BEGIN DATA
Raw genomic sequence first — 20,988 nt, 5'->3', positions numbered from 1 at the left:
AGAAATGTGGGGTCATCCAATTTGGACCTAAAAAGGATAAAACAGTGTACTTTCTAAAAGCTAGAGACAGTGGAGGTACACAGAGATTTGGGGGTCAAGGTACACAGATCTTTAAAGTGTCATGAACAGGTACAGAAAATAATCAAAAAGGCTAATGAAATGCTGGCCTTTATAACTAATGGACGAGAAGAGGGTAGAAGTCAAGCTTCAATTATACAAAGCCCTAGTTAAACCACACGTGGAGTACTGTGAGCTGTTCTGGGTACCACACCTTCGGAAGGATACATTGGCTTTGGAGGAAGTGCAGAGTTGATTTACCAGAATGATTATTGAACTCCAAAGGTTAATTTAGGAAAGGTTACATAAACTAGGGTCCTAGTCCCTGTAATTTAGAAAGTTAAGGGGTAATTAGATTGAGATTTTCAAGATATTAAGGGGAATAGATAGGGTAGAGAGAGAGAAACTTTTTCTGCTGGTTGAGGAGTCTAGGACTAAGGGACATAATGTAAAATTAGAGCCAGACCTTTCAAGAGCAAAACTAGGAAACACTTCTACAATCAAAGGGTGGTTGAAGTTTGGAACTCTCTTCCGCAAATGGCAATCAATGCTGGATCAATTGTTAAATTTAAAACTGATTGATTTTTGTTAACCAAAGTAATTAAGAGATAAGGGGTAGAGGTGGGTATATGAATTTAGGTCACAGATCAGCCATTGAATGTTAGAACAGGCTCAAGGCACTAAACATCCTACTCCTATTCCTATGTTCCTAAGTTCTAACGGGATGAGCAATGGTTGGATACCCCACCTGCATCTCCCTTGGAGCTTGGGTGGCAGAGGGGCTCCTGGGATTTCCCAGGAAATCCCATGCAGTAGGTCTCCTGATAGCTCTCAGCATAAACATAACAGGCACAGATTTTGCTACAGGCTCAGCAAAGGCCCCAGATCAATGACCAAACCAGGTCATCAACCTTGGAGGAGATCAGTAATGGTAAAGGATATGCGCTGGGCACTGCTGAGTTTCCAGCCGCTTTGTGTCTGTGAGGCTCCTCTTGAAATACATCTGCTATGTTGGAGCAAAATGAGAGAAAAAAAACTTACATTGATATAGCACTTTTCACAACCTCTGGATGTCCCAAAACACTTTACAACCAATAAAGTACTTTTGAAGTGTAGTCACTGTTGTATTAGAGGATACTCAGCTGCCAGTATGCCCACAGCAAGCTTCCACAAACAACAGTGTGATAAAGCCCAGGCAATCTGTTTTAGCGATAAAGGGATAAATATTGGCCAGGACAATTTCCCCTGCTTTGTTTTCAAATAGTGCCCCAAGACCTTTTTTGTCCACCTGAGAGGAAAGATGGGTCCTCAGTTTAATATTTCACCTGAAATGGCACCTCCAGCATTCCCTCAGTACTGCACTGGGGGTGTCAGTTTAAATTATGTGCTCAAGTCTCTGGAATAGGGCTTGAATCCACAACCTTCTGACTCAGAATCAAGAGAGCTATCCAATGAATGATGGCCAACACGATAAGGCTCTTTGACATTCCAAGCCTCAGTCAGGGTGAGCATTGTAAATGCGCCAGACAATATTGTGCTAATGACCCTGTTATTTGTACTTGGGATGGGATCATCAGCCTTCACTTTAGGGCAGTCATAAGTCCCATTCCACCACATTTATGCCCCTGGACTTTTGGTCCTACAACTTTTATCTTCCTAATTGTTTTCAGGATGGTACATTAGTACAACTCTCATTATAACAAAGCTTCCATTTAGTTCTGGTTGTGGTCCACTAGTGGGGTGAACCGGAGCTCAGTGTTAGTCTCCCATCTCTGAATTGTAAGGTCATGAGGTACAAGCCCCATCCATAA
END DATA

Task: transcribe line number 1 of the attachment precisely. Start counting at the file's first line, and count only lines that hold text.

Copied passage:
Raw genomic sequence first — 20,988 nt, 5'->3', positions numbered from 1 at the left: